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Mainland and Hong Kong's IPO markets may be transformed by new economy companies starting from the second half onwards

Capital outflow may impact liqudity, and potential Sino-U.S. trade clash and ongoing Brexit negotiations may bring additional volatility

Published: 3 April 2018

The National Public Offering Group of professional services organization Deloitte China today released its latest insights for the initial public offering (IPO) markets of the Chinese Mainland and Hong Kong. The stock exchanges in Shanghai and Hong Kong fell behind those of New York, Frankfurt and NASDAQ, which saw significantly larger deals, in the global IPO proceeds race during the first quarter of 2018. But global investors are expected to turn their attention to both the Chinese Mainland and Hong Kong IPO markets, which are anticipated to welcome new economy companies, especially some renowned unicorns starting from the second half when the respective revised listing rules may come into effect. In the meantime, continued capital outflow into the U.S. resulting from the tax reform and interest rate hikes there, and escalated trade clash between the U.S. and China, as well as the ongoing Brexit negotiations may affect the investment sentiment of global capital markets.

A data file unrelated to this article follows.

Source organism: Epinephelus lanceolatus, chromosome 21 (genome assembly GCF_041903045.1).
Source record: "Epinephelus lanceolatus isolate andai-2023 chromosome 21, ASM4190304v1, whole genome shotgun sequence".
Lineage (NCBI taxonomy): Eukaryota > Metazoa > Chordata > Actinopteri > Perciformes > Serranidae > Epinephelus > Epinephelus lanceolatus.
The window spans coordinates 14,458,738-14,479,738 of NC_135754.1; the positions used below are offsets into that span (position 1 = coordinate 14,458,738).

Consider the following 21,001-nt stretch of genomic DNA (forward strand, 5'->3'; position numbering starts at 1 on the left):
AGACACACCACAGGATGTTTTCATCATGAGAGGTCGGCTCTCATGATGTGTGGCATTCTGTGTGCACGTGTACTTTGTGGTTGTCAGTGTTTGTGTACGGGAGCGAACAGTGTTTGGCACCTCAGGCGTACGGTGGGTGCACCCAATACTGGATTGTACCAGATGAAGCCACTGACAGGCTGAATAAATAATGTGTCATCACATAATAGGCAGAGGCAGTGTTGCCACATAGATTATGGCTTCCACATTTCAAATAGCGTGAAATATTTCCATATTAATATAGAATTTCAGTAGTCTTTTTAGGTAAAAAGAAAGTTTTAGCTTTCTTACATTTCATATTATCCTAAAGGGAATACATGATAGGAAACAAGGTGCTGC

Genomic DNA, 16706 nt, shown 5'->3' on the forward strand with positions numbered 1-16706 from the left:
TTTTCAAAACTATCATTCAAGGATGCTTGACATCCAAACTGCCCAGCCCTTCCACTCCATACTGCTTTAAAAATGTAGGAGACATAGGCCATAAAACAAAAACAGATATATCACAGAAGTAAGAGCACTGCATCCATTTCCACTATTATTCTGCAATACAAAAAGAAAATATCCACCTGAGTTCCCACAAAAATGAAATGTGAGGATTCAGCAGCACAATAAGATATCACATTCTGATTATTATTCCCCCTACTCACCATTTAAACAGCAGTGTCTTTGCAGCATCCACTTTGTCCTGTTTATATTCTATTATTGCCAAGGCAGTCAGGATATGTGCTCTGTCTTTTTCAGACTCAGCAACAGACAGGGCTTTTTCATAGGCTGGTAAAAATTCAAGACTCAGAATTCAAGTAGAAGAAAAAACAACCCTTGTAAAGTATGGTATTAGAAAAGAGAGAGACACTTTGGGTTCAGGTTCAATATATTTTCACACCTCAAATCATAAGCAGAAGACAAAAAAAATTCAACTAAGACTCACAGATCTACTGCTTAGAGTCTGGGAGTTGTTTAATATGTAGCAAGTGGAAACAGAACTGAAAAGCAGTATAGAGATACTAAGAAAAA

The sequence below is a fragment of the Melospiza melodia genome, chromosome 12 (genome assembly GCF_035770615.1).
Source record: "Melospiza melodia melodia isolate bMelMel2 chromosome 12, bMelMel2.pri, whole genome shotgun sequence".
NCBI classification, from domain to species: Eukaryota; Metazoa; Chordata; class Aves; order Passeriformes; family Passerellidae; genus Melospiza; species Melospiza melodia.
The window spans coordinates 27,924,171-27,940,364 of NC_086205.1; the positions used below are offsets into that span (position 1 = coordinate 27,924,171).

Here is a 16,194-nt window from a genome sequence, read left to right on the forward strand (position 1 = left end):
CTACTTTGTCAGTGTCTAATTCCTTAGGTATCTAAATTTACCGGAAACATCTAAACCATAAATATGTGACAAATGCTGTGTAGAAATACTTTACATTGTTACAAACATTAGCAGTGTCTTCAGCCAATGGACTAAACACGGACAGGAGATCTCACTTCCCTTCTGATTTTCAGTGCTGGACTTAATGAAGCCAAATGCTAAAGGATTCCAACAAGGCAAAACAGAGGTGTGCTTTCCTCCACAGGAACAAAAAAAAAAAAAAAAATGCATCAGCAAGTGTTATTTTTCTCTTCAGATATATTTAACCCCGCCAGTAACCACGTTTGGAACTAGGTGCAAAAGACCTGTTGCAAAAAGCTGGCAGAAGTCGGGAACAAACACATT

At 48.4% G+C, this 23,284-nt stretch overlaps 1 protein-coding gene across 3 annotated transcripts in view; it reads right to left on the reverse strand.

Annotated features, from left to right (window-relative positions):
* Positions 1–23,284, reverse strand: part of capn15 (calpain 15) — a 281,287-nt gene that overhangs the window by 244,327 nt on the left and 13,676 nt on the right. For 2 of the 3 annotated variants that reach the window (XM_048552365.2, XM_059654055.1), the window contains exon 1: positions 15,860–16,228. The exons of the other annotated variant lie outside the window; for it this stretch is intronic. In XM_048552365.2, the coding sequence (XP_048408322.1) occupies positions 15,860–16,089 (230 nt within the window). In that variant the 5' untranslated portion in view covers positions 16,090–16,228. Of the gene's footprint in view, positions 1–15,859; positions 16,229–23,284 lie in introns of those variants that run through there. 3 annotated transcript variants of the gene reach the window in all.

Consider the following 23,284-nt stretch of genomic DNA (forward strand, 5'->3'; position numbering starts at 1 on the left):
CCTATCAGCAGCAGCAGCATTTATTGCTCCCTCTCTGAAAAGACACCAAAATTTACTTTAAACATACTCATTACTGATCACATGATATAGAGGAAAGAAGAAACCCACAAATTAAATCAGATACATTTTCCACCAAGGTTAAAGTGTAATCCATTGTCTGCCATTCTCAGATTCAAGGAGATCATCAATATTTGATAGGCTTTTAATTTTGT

As at 31 March 2018, Hong Kong saw 64 new listings raising HK$24.4 billion against 39 IPOs raising HK$13.3 billion over the same period of 2017. This represents an increment to both the number of IPOs and IPO funds by 64% and 84% respectively.

"Driven by the active IPO activities at GEM, a record high number of IPOs took place. The proceeds were boosted by three large IPOs from a Chinese bank and two Chinese property-related companies. New listings of a few local well-received brands further boosted market sentiment. For these reasons, the overall performance of Hong Kong's IPO market in the first quarter looked strong despite developments like the continued normalization of the U.S. interest rate, reduction of the U.S. balance sheet, and trade clash between the U.S. and China," noted Mr. Edward Au, Co-Leader of the National Public Offering Group, Deloitte China.